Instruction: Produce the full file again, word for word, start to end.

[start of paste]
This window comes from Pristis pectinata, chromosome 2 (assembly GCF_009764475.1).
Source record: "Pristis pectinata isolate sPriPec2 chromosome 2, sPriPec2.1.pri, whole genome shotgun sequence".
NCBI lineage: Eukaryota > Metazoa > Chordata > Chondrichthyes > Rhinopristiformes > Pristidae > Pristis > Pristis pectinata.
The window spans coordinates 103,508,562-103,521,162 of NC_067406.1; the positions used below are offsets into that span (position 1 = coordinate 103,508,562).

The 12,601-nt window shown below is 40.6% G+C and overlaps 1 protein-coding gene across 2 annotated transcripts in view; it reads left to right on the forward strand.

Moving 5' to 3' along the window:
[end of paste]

This window comes from Pristis pectinata, chromosome 2 (assembly GCF_009764475.1).
Source record: "Pristis pectinata isolate sPriPec2 chromosome 2, sPriPec2.1.pri, whole genome shotgun sequence".
NCBI lineage: Eukaryota > Metazoa > Chordata > Chondrichthyes > Rhinopristiformes > Pristidae > Pristis > Pristis pectinata.
The window spans coordinates 103,508,562-103,521,162 of NC_067406.1; the positions used below are offsets into that span (position 1 = coordinate 103,508,562).

The 12,601-nt window shown below is 40.6% G+C and overlaps 1 protein-coding gene across 2 annotated transcripts in view; it reads left to right on the forward strand.

Moving 5' to 3' along the window: